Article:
Horse Racing / Bill Christine : Hawkster Wins the Triple Crown of Mediocrity

Hawkster's fifth-place finishes in all three Triple Crown races--the Kentucky Derby, the Preakness and the Belmont Stakes--could earn the 3-year-old colt a place in the language.

Horses win all three of the races, as evidenced by 11 Triple Crown champions, and they have even been known to finish second three times. Alydar, for instance, was second to Affirmed three times in 1978.

But finishing fifth three times in the Triple Crown series was unprecedented. For that achievement, Hawkster could be forever synonymous with the word fifth.

The musical composition, for instance, could become Beethoven's Hawkster Symphony.

Maybe success in racing came too easily--and too quickly--for Gene Klein, who announced last week that he will sell all his horses this November.

The term "overnight success" is overused, whether the area is show business or horse racing, but with Klein it is apropos. Sure, he started out in 1982 by buying horses at the top of the line, but many new investors in the sport--Allen Paulson, for example--have come to the game with deep pockets and not enjoyed the immediate wide-scale winning that Klein did.

In the last couple of years, however, Klein became less and less visible at the tracks where his horses ran. Frequently he would go to Las Vegas, where the casinos might be carrying telecasts of more than one race involving his horses.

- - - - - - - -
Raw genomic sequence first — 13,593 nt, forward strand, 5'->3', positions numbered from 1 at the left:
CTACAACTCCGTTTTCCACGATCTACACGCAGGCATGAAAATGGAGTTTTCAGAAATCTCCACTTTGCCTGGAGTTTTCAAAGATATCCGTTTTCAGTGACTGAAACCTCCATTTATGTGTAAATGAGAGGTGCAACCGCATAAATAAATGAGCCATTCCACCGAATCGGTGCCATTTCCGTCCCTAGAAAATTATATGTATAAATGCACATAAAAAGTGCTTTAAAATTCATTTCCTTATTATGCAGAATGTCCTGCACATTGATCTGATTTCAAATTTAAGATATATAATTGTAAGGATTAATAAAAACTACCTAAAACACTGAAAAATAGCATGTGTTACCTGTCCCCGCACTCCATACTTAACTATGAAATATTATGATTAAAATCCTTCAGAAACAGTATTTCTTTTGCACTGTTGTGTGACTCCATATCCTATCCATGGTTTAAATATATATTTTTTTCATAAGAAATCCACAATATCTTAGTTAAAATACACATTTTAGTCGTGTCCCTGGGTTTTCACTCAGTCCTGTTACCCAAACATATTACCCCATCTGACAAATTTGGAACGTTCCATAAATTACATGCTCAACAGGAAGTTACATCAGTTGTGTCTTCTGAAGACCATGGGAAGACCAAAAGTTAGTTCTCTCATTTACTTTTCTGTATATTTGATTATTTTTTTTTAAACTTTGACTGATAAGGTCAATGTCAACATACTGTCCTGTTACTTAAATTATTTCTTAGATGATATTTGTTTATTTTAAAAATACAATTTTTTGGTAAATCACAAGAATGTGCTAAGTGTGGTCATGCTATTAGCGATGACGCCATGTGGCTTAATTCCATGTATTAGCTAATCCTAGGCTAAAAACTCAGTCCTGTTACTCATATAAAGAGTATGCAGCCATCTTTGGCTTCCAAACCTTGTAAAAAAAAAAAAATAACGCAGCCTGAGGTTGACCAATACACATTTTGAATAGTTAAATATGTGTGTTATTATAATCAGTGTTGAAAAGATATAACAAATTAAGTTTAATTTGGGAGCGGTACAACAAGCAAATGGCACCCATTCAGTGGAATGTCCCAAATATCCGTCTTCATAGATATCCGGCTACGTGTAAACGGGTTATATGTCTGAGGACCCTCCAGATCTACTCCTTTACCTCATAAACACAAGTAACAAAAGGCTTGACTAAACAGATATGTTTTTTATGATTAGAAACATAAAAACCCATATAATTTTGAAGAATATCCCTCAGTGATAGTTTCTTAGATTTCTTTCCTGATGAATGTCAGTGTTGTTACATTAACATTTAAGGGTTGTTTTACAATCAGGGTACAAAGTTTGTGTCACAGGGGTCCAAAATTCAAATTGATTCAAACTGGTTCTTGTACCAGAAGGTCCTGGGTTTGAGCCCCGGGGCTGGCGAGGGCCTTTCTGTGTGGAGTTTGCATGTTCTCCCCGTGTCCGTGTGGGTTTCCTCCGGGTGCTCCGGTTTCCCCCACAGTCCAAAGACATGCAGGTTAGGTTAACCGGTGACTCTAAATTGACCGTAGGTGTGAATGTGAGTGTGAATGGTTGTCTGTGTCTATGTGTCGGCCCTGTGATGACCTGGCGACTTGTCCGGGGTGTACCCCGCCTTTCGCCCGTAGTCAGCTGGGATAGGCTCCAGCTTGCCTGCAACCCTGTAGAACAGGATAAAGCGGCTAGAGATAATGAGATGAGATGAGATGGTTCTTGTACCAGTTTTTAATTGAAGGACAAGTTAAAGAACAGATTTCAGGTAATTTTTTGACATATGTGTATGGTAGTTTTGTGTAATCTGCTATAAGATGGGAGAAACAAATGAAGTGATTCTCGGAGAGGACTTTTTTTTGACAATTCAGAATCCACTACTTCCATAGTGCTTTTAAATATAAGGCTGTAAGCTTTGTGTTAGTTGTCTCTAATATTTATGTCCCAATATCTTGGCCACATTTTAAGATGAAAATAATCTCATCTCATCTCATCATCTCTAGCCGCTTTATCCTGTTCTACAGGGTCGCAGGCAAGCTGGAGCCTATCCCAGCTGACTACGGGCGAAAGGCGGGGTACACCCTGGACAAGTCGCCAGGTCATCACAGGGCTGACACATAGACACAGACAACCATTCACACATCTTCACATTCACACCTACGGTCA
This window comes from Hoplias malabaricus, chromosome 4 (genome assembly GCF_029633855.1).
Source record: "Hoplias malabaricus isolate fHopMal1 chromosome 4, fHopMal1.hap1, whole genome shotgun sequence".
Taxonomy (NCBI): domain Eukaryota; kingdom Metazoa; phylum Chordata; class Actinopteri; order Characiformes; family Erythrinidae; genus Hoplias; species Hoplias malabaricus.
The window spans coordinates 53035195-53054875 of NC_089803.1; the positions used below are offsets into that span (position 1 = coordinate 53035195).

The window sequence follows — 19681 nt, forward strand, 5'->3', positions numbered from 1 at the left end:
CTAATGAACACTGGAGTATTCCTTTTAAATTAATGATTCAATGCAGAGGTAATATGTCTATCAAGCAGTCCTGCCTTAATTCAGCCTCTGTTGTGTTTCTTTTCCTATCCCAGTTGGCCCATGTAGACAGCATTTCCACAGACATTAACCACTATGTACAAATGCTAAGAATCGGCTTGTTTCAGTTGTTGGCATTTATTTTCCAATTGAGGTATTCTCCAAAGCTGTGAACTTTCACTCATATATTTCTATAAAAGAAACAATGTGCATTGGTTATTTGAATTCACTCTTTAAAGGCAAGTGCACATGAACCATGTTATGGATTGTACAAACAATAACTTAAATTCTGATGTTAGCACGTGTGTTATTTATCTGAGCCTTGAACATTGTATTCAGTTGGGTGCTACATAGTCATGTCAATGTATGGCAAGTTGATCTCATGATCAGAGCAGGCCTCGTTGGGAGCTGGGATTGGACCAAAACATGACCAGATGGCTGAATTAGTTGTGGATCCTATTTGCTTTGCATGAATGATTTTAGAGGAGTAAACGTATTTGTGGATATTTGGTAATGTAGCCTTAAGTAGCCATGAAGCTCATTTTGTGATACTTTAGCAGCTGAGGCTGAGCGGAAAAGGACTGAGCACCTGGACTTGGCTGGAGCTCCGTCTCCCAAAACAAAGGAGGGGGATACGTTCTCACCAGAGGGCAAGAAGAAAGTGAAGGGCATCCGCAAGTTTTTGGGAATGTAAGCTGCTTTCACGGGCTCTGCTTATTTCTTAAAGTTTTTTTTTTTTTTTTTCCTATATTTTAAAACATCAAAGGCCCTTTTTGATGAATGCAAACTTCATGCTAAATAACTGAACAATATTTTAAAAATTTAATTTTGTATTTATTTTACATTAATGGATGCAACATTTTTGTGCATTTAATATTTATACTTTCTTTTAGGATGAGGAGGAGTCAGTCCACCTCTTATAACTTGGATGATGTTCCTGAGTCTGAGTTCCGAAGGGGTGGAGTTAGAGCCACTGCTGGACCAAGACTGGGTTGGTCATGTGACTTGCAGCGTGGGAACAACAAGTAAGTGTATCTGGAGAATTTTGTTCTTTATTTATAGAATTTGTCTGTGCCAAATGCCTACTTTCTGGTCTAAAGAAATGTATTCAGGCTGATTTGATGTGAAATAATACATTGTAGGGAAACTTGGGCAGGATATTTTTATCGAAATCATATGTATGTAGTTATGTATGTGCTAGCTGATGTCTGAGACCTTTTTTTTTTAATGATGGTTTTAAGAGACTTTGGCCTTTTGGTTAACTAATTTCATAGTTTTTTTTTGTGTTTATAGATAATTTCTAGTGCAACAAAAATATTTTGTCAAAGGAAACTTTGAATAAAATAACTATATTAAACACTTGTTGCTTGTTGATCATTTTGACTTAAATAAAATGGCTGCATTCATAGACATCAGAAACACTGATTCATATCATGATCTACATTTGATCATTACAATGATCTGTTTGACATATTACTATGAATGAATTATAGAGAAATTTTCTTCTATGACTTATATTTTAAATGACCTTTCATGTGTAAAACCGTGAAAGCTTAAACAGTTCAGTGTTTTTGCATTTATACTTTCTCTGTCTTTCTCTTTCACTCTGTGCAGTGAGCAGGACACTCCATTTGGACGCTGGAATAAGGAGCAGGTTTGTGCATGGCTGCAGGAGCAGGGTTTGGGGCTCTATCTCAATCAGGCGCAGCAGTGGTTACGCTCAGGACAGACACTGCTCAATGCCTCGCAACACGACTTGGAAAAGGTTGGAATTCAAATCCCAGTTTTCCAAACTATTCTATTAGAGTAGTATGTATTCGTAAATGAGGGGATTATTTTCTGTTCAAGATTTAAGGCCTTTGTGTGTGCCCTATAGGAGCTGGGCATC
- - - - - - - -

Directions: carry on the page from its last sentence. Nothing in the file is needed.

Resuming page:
On other occasions, Klein would attend the off-track betting at Del Mar, near his home, to see his horses run in stakes at Santa Anita or Hollywood Park.

The thrill for most owners is to soak in whatever success they have at the track. There are few P. K. Wrigleys in racing. The late chewing-gum magnate followed his Chicago Cubs, but usually on television. He was an unknown at the ballpark that carried his name.

One day at Pimlico, Shelly Meredith, the owner of Hawkster, talked about the money it was costing him to run a modest 3-year-old in the Triple Crown races. Hawkster had not yet run in the Preakness and the Belmont Stakes.

"Even if you finish in the money at the Kentucky Derby, it's hard to break even," Meredith said. "But I wouldn't trade the experience for anything. This is why you get into racing, to be able to run a horse in these races."

That thrill came and went for Klein. He was all thrilled out, having won more big races in less than a decade than most owners win in a lifetime.

Sen. Ken Maddy (R-Fresno) said Wednesday that the racing-medication bill approved by the state Assembly this week would be heard by a Senate committee within three weeks, but he declined to predict whether the measure would become law.

Maddy said that he promised support to Assemblyman Dick Floyd (D-Hawthorne), who introduced the bill, but Maddy has reservations about some aspects of the bill.

"We've still got a long way to go, but at least we've scared the hell out of people in the industry," Floyd said. "Right now, the sport's in a state of utter confusion."

The bill severely restricts medication of horses before they run in California and would push the state's rules in the direction of New York's, which prohibit all race-day medication.